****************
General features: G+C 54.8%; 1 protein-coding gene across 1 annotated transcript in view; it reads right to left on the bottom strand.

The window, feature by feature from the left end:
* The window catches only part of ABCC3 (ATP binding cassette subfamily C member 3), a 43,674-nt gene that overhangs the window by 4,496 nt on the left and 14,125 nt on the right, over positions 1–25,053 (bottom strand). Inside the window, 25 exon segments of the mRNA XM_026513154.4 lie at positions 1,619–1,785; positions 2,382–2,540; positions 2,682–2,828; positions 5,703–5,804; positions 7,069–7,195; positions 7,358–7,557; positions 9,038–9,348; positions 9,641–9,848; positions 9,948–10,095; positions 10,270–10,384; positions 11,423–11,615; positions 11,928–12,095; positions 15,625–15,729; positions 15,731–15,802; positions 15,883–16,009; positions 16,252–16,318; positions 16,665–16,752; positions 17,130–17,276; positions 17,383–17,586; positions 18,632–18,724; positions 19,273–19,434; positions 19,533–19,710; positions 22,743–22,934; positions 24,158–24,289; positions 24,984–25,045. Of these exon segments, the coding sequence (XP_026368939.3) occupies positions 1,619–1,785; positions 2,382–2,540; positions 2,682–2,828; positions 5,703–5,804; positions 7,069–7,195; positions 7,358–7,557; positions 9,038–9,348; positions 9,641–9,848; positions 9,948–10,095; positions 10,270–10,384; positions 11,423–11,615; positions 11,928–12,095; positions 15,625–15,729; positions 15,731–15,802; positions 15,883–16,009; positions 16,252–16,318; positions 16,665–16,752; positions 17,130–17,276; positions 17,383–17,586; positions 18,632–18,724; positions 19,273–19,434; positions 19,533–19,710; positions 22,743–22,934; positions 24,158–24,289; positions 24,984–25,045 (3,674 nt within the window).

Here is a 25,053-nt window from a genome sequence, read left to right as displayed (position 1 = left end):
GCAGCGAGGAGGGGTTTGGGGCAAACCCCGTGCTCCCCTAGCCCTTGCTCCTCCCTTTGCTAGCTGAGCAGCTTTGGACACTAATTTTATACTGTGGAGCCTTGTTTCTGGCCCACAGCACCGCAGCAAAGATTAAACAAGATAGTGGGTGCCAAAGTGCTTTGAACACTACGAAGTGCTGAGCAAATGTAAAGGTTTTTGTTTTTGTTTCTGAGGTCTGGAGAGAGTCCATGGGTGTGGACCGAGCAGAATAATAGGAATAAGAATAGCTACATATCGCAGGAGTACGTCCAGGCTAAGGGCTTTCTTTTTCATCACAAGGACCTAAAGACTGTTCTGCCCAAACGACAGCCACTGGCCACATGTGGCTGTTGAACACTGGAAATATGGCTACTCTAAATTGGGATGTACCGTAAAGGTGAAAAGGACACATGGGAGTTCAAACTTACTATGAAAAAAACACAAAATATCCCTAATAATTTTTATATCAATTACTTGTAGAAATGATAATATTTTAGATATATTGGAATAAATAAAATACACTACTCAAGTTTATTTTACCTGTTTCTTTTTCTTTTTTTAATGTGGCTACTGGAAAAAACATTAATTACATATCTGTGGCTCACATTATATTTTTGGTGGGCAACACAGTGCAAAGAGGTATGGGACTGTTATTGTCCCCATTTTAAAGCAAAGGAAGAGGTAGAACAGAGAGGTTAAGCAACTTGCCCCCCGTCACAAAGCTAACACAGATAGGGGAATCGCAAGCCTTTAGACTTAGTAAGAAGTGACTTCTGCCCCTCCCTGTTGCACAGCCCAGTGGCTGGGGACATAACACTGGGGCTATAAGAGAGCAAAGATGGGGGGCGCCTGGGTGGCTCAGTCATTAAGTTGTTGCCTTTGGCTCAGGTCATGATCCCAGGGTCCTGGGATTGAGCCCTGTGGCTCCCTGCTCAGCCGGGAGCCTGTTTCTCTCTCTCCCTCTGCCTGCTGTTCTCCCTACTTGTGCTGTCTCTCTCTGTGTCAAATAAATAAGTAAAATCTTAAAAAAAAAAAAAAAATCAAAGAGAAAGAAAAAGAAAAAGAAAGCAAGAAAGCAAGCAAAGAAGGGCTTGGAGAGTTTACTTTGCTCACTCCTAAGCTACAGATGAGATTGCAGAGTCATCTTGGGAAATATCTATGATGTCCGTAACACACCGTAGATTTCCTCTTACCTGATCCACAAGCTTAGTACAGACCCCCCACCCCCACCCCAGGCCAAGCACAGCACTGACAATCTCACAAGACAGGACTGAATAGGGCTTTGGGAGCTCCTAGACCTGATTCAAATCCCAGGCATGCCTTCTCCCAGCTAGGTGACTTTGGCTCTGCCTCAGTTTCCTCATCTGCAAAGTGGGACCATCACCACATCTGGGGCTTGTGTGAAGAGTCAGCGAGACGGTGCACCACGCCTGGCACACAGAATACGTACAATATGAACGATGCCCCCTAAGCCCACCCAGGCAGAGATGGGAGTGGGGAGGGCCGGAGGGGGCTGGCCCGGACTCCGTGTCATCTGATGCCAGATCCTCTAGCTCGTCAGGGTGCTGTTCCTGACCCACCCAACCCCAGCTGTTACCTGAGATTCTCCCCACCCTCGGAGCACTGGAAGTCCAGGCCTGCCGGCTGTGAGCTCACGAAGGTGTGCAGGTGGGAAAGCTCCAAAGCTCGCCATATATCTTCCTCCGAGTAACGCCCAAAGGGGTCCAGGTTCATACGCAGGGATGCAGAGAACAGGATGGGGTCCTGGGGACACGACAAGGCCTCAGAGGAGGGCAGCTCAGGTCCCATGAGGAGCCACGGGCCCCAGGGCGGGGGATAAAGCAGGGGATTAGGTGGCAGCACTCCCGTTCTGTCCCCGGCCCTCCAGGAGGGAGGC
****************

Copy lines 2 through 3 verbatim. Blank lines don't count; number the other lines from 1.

The window, feature by feature from the left end:
* The window catches only part of ABCC3 (ATP binding cassette subfamily C member 3), a 43,674-nt gene that overhangs the window by 4,496 nt on the left and 14,125 nt on the right, over positions 1–25,053 (bottom strand). Inside the window, 25 exon segments of the mRNA XM_026513154.4 lie at positions 1,619–1,785; positions 2,382–2,540; positions 2,682–2,828; positions 5,703–5,804; positions 7,069–7,195; positions 7,358–7,557; positions 9,038–9,348; positions 9,641–9,848; positions 9,948–10,095; positions 10,270–10,384; positions 11,423–11,615; positions 11,928–12,095; positions 15,625–15,729; positions 15,731–15,802; positions 15,883–16,009; positions 16,252–16,318; positions 16,665–16,752; positions 17,130–17,276; positions 17,383–17,586; positions 18,632–18,724; positions 19,273–19,434; positions 19,533–19,710; positions 22,743–22,934; positions 24,158–24,289; positions 24,984–25,045. Of these exon segments, the coding sequence (XP_026368939.3) occupies positions 1,619–1,785; positions 2,382–2,540; positions 2,682–2,828; positions 5,703–5,804; positions 7,069–7,195; positions 7,358–7,557; positions 9,038–9,348; positions 9,641–9,848; positions 9,948–10,095; positions 10,270–10,384; positions 11,423–11,615; positions 11,928–12,095; positions 15,625–15,729; positions 15,731–15,802; positions 15,883–16,009; positions 16,252–16,318; positions 16,665–16,752; positions 17,130–17,276; positions 17,383–17,586; positions 18,632–18,724; positions 19,273–19,434; positions 19,533–19,710; positions 22,743–22,934; positions 24,158–24,289; positions 24,984–25,045 (3,674 nt within the window).